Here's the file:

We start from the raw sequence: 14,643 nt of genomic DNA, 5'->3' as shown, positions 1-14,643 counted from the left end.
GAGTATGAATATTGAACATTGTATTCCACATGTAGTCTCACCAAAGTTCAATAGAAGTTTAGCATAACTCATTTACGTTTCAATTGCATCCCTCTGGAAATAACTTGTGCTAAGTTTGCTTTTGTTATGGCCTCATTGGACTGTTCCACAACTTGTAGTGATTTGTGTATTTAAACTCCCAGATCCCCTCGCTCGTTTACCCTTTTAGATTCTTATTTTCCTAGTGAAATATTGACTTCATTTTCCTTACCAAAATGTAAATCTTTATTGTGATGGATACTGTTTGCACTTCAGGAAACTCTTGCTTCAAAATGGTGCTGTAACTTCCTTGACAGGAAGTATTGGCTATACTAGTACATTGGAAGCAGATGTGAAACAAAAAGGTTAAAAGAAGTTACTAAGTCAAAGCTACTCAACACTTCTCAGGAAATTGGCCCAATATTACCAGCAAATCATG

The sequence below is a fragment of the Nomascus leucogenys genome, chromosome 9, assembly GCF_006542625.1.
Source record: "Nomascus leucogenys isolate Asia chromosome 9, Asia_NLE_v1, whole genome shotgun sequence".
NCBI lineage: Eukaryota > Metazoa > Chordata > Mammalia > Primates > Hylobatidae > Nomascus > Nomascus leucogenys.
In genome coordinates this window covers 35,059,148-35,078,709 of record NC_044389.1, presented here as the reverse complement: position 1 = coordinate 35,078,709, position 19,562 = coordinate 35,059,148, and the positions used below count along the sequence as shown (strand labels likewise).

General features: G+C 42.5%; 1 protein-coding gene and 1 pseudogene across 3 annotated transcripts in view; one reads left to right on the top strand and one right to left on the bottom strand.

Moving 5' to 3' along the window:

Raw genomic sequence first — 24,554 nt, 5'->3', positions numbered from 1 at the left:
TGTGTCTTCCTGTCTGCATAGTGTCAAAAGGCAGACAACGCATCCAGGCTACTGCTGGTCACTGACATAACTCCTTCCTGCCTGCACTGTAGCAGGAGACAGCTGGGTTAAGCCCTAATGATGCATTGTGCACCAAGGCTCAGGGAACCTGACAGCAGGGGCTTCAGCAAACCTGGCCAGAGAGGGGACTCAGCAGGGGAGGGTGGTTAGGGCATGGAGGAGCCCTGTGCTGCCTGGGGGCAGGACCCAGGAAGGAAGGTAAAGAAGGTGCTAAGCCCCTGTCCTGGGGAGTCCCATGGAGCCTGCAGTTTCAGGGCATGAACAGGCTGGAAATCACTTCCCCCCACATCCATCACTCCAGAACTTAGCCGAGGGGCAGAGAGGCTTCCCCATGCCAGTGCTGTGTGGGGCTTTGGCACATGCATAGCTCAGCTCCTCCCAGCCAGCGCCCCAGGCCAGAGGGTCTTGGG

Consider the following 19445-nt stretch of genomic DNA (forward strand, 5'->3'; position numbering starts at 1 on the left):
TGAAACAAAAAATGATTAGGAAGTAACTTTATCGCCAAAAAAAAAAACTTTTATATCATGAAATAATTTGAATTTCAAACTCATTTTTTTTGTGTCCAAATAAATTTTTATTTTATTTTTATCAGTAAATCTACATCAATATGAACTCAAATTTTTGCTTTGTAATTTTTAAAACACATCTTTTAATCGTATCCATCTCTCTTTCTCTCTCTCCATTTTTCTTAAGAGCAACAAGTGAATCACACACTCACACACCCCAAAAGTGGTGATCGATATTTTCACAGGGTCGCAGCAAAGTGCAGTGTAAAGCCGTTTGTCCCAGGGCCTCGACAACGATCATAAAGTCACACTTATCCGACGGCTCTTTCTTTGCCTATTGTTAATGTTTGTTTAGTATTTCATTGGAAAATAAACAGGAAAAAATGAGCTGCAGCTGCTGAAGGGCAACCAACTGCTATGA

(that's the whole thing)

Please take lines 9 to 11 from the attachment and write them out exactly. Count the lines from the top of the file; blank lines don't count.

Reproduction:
Raw genomic sequence first — 24,554 nt, 5'->3', positions numbered from 1 at the left:
TGTGTCTTCCTGTCTGCATAGTGTCAAAAGGCAGACAACGCATCCAGGCTACTGCTGGTCACTGACATAACTCCTTCCTGCCTGCACTGTAGCAGGAGACAGCTGGGTTAAGCCCTAATGATGCATTGTGCACCAAGGCTCAGGGAACCTGACAGCAGGGGCTTCAGCAAACCTGGCCAGAGAGGGGACTCAGCAGGGGAGGGTGGTTAGGGCATGGAGGAGCCCTGTGCTGCCTGGGGGCAGGACCCAGGAAGGAAGGTAAAGAAGGTGCTAAGCCCCTGTCCTGGGGAGTCCCATGGAGCCTGCAGTTTCAGGGCATGAACAGGCTGGAAATCACTTCCCCCCACATCCATCACTCCAGAACTTAGCCGAGGGGCAGAGAGGCTTCCCCATGCCAGTGCTGTGTGGGGCTTTGGCACATGCATAGCTCAGCTCCTCCCAGCCAGCGCCCCAGGCCAGAGGGTCTTGGG

Consider the following 19445-nt stretch of genomic DNA (forward strand, 5'->3'; position numbering starts at 1 on the left):